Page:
Amusing Monday: Rare moments frozen in winning wildlife photos

Celebrating the power and beauty of nature, the National Wildlife Federation attracted more than 23,000 photographic entries to its annual photo contest.

Baby Animals category, second place, by Loi Nguyen
Photo courtesy of National Wildlife Federation

Winners in the prestigious contest came from seven states — Alaska, California, Florida, Illinois, Indiana, Oregon and West Virginia. They represented six nations — Canada, England, Hungary, Kenya and Kuwait as well as the U.S.

“Whether lifelong professionals or avid amateurs, all winners display a love of wildlife and an appreciation of how photography can help bring nature to life in a way that inspires others to take action and protect it, both at home and abroad,” states a news release announcing the winners last Thursday.

Mammals category, first place, by Eric Guth
Photo courtesy of National Wildlife Federation

The images feature both the quiet beauty of the natural world along with life-and-death struggles between predator and prey that can interrupt nature’s silence in a heartbeat. The grand prize winner, David Turko of Florida, combined experience, patience and luck to grab an extremely rare image of a stealthy bobcat escaping from a pond with a flapping bird in its jaws (bottom photo on this page).

In addition to a grand prize, first- and second-place awards are given in seven categories: Mammals, Baby Animals, Birds, Other Wildlife, Backyard Habitats, People in Nature, and Landscapes and Plants.

Other Wildlife, first place, by Deborah Albert
Photo courtesy of National Wildlife Federation

Organizers say they hope that the photos bring nature to life for viewers, who may be inspired to protect nature — from their own property to organized preservation efforts throughout the world. Entry fees and donated images help the National Wildlife Federation with its ongoing conservation work.

The full slate of winning photos can be seen on the website of “National Wildlife” magazine. Here are descriptions for the photos shown on this page:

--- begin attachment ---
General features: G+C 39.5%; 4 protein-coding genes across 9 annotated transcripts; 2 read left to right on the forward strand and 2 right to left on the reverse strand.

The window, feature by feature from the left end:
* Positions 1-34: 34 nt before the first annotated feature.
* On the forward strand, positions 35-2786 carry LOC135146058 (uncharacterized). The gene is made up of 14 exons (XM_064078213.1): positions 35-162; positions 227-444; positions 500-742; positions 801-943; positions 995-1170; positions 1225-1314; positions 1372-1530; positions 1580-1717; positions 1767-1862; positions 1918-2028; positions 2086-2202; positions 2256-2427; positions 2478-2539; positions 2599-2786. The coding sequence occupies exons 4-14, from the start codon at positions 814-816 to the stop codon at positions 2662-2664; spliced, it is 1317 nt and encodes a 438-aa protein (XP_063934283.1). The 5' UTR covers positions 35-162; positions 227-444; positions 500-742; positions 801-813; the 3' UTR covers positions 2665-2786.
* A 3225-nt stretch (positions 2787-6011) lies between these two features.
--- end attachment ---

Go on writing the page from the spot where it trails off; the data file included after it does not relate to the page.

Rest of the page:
POLAR BEARS: Loi Nguyen of Thousand Oaks, Calif., was awarded second place in the Baby Animals category. Two years of planning were awarded when Nguyen was granted a permit to photograph polar bears in Canada’s Wapusk National Park. After long days of waiting, Nguyen’s group spotted a mother polar bear and her two cubs sleeping together in a ball. When they awoke, the cubs nursed, nuzzled and played. “There is such tenderness between mother and cubs,” said Nguyen. “It melts me.”

People in Nature, second place, Kyler Badten
Photo courtesy of National Wildlife Federation

SEALS UNDER ICE: Eric Guth of Portland, Ore., took first place in the Mammals category when he dipped his camera into the sea off the coast of Brown Bluff in Antarctica. His goal was to capture an over-under shot of a massive iceberg when a group of crabeater seals swam into the frame. “I feel calm and at peace when I look at this,” Guth said. “The seals give it life.”

CROCODILE: Deborah Albert of Charleston, W.V., was recognized with a first place award in the Other Wildlife category for her powerful photo taken on a sandbank along Tanzania’s Rufiji River. Working from a small boat, Albert spotted the massive Nile crocodile as it plunged down the bank and vanished in the river. Her reactions were quick enough to capture the brief but magical moment. “It was a bit intimidating,” she admits, but one cannot deny the prehistoric majesty of the beast. “Talk about wildlife perfection,” she added.

Grand Prize winner by David Turko
Photo courtesy of National Wildlife Federation

WHALE SHARK: Kyler Badten of Coatesville, Ind., was the second-place winner in the People in Nature category. Hovering in water 30 feet deep off the coast of Isla Mujeres in Mexico, Badten watched as a whale shark passed overhead. The animal swam just below fellow diver Akira Biondo, who seems to be reaching out and touching the animal. “I call this ‘Coexist,’” says Badten, who hopes his photos call attention to the worldwide plight of sharks and “inspire others to help protect them.”

BOBCAT: While photographing migratory birds in Mexico’s Bosque del Apache National Wildlife Refuge, photographer David Turko of Melbourne, Fla., followed his hunch and turned down a backroad where he encountered a pond and spotted a bobcat catching a coot. Because of the bird’s flapping wings, the cat never saw Turko get out of his car and begin shooting. When the bobcat spotted him, it “increased its pace to a full sprint, then just made this leap,” Turko recalls. “It was surreal. I still get goose bumps thinking of it. This was the shot of a lifetime.”

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